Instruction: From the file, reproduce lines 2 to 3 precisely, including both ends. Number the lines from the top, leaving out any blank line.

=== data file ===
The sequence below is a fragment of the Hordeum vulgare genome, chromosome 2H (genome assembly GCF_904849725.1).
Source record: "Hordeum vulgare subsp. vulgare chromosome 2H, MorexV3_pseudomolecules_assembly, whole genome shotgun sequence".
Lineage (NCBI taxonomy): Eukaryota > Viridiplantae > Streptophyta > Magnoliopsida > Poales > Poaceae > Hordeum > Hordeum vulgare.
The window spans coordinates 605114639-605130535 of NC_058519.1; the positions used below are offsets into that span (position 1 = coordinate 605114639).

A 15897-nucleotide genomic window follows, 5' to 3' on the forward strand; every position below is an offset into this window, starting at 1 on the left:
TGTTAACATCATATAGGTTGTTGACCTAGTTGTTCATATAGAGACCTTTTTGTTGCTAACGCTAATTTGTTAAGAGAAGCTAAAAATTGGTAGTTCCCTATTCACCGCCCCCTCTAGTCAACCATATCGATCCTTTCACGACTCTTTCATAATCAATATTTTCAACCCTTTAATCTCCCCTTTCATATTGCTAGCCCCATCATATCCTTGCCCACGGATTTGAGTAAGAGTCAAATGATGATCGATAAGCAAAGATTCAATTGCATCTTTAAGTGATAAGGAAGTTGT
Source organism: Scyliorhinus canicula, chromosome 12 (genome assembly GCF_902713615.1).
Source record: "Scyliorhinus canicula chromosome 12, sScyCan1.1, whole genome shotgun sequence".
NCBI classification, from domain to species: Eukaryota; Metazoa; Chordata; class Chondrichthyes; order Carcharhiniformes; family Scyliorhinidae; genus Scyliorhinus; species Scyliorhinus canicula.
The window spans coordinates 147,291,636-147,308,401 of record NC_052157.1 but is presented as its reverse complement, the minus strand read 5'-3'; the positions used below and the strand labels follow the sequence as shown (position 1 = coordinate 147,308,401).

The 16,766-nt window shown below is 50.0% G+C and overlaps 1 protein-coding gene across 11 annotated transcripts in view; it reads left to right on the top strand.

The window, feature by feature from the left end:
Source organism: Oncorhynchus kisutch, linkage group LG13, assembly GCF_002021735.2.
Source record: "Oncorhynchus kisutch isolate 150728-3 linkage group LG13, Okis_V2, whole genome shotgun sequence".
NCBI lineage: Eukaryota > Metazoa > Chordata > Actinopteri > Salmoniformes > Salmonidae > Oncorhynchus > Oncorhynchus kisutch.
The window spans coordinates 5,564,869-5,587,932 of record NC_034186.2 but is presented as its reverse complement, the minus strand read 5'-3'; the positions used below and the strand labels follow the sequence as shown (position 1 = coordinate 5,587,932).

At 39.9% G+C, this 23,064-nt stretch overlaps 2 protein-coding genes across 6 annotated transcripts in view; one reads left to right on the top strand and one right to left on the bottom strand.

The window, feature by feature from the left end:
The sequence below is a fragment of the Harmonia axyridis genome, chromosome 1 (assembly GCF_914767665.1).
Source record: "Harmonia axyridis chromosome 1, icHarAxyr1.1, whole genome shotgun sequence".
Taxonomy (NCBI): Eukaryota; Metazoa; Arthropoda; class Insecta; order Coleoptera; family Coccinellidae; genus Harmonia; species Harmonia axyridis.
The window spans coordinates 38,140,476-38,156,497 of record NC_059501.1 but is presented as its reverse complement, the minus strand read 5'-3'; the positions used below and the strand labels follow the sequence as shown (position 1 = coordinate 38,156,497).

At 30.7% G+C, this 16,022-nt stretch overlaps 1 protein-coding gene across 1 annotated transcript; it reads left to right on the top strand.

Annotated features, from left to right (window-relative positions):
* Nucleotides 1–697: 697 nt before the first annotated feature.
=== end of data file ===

Source record: "Hordeum vulgare subsp. vulgare chromosome 2H, MorexV3_pseudomolecules_assembly, whole genome shotgun sequence".
Lineage (NCBI taxonomy): Eukaryota > Viridiplantae > Streptophyta > Magnoliopsida > Poales > Poaceae > Hordeum > Hordeum vulgare.